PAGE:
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Tutorial in ECG

Dr. Chew Keng Sheng


Emergency Medicine
Universiti Sains Malaysia

http://emergencymedic.blogspot.com

The Basics
Standard calibration
25 mm/s
0.1 mV/mm
Electrical impulse that
travels towards the
electrode produces an
upright (positive)
deflection relative to the
isoelectric baseline

Vertical and horizontal


perspective of the ECG Leads
Leads

Anatomical

II, III, aVF

Inferior surface
of heart

V1 to V4

Anterior surface
of heart

I, aVL, V5, and


V6

Lateral surface
of heart

V1 and aVR

Right atrium

Location of MI and Affected


Coronary Arteries
Location of MI

Affected Artery

Lateral

Left circumflex

Anterior

LAD

Septum

LAD

Inferior

RCA

Posterior

RCA

Right Ventricle

RCA

Right Sided & Posterior Chest


Leads

Sinus Rhythm
The P wave is upright in leads I and II
Each P wave is usually followed by a Q
The heart rate is 6099 beats/min

Normal Sinus Rhythm

Instant Recognition of Axis


Deviation

Cardiac Axis
Normal
Axis

Right Axis
deviation

Left Axis
Deviation

Lead I

Positive

Negative

Positive

Lead II

Positive

Positive

Negative

Lead III

Positive

Positive

Negative

Calculating Cardiac Axis

P wave
Always positive in
lead I and II in NSR
Always negative in
lead aVR in NSR
< 3 small squares in
duration
< 2.5 small squares in
amplitude
Commonly biphasic in
lead V1
Best seen in leads II

Right Atrial Enlargement


Tall (> 2.5 mm), pointed P waves (P
pulmonale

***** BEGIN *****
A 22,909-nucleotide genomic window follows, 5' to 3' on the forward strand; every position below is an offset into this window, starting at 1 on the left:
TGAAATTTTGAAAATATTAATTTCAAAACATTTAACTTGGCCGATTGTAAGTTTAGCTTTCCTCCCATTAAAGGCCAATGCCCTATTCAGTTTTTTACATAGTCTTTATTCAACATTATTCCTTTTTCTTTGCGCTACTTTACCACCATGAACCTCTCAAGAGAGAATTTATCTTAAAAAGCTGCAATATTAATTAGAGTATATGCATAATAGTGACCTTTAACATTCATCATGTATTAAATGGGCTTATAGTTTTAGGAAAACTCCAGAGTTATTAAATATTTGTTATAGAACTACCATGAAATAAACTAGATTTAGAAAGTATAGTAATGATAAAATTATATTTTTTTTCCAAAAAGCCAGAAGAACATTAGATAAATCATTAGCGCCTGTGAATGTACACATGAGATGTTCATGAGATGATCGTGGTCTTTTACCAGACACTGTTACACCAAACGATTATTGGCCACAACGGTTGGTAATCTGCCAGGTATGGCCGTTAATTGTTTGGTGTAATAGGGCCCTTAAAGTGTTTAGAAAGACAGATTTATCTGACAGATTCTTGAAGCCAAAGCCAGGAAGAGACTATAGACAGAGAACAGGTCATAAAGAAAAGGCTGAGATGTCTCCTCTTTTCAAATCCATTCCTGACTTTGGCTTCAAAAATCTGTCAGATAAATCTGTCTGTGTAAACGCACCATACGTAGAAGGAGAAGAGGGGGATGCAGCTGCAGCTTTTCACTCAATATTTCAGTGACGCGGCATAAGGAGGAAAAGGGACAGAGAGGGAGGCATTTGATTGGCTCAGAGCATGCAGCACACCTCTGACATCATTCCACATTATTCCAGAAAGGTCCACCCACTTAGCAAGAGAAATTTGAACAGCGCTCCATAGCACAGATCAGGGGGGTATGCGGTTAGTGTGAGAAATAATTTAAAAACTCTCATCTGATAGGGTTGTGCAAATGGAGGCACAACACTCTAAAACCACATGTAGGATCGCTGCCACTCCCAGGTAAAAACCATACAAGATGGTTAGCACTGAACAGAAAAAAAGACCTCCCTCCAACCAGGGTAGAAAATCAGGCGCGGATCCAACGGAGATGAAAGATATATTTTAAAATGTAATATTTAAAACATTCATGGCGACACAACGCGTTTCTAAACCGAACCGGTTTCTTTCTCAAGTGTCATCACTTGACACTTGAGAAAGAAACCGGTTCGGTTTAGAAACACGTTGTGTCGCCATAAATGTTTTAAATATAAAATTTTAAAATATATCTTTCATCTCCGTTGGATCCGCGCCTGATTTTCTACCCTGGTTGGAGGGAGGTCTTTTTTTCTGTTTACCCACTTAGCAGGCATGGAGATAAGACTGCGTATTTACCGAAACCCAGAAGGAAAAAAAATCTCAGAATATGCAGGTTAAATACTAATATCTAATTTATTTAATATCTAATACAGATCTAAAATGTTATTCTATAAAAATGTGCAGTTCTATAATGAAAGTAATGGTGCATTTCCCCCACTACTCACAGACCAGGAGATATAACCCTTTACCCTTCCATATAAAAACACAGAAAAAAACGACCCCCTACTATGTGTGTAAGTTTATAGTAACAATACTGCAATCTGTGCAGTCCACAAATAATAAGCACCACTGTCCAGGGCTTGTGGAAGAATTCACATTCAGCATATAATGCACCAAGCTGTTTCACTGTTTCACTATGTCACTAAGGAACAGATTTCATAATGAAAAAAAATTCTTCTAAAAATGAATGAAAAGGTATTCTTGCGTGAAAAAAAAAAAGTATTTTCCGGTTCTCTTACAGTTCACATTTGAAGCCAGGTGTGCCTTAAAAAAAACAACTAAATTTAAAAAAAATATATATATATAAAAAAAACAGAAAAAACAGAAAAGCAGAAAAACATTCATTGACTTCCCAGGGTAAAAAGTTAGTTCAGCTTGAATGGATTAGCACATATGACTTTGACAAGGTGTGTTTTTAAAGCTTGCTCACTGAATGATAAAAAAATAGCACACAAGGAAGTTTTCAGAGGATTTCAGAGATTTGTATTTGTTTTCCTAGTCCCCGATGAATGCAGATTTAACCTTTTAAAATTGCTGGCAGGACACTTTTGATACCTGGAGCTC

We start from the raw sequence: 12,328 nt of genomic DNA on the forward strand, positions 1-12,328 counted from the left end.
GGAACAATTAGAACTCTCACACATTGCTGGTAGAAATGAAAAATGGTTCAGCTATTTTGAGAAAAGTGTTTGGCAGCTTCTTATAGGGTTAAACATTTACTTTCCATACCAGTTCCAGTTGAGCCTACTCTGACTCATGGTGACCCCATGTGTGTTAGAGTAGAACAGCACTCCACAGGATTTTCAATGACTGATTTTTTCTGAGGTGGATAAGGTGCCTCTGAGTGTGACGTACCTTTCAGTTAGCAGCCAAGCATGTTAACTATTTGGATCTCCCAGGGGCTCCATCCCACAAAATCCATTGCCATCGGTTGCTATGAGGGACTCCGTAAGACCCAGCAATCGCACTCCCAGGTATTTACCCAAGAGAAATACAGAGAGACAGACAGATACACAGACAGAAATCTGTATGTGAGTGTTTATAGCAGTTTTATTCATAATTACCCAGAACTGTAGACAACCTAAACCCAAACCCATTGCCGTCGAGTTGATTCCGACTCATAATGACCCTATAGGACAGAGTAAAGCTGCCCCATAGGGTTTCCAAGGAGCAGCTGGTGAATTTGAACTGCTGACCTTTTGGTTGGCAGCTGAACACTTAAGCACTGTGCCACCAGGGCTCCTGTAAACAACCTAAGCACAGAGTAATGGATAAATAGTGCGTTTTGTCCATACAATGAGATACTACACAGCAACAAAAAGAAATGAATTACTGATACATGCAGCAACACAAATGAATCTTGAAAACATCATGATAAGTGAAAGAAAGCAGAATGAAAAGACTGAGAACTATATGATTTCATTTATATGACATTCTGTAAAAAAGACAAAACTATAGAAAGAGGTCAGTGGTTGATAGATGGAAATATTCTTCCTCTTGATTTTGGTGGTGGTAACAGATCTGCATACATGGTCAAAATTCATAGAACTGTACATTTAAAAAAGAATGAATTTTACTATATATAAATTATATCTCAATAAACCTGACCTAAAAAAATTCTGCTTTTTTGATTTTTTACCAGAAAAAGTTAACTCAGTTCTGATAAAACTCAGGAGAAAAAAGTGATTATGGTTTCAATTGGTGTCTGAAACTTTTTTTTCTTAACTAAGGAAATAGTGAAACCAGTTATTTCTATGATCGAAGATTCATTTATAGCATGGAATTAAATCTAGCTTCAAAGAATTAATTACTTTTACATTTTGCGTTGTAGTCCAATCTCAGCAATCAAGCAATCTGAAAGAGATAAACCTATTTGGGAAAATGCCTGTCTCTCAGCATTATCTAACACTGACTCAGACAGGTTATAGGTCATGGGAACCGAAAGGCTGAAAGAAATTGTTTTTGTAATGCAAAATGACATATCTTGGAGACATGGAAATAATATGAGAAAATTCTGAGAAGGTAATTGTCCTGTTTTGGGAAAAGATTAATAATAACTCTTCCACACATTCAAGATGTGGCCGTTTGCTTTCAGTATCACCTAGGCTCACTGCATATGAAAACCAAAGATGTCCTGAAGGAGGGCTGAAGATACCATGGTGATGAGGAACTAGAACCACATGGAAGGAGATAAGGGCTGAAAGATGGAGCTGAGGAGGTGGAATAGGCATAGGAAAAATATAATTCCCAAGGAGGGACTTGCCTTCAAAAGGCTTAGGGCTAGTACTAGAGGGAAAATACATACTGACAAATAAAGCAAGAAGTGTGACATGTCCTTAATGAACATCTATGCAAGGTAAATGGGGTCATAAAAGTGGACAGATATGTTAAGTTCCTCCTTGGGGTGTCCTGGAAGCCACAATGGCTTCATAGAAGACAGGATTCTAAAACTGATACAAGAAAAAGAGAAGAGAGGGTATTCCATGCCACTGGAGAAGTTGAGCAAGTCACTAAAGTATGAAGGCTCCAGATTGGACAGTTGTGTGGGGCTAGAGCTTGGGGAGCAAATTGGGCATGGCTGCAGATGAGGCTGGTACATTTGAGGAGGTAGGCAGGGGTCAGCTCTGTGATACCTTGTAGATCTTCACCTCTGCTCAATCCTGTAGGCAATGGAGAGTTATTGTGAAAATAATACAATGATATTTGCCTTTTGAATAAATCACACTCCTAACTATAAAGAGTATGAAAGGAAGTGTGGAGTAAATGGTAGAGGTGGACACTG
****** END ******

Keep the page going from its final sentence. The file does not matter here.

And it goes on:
Left Atrial Enlargement


Prominent terminal P negativity (biphasic)
in lead V1 (i.e., "P-terminal force")
duration >0.04s, depth >1 mm

Left Atrial Enlargement


Notched/bifid (M shaped) P wave (P
mitrale) in limb leads with the inter-peak
duration > 0.04s (1 mm)

P Pulmonale and P Mitrale

RAH and LAH

Right Atrial Hypertrophy

Left Atrial Hypertrophy

Short PR Interval
WPW (WolffParkinson-White)
Syndrome
Accessory pathway
(Bundle of Kent)
allows early activation
of the ventricle (delta
wave and short PR
interval)

QRS Complexes
Nonpathological Q waves are often
present in leads I, III, aVL, V5, and V6
The R wave in lead V6 is smaller than the
R wave in V5
The depth of the S wave, generally, should
not exceed 30 mm
Pathological Q wave > 2mm deep and >
1mm wide or > 25% amplitude of the
subsequent R wave

QRS In Hypertrophy

RVH Changes
A tall positive (R) wave
instead of the rS complex normally seen in
lead V1
an R wave exceeding the S wave in lead V1
in adults the normal R wave in lead V1 is
generally smaller than the S wave in that lead

Right axis deviation (RAD)


Right ventricular "strain" T wave inversions

Conditions with Tall R in V1

Right Atrial and Ventricular


Hypertrophy

COPD

Left Ventricular Hypertrophy


Sokolow & Lyon Criteria (Am Heart J,
1949;37:161)
S in V1+ R in V5 or V6 > 35 mm

An R wave of 11 to 13 mm (1.1 to 1.3 mV)


or more in lead aVL is another sign of LVH
Others: Cornell criteria (Circulation,
1987;3: 565-72)
SV3 + R avl > 28 mm in men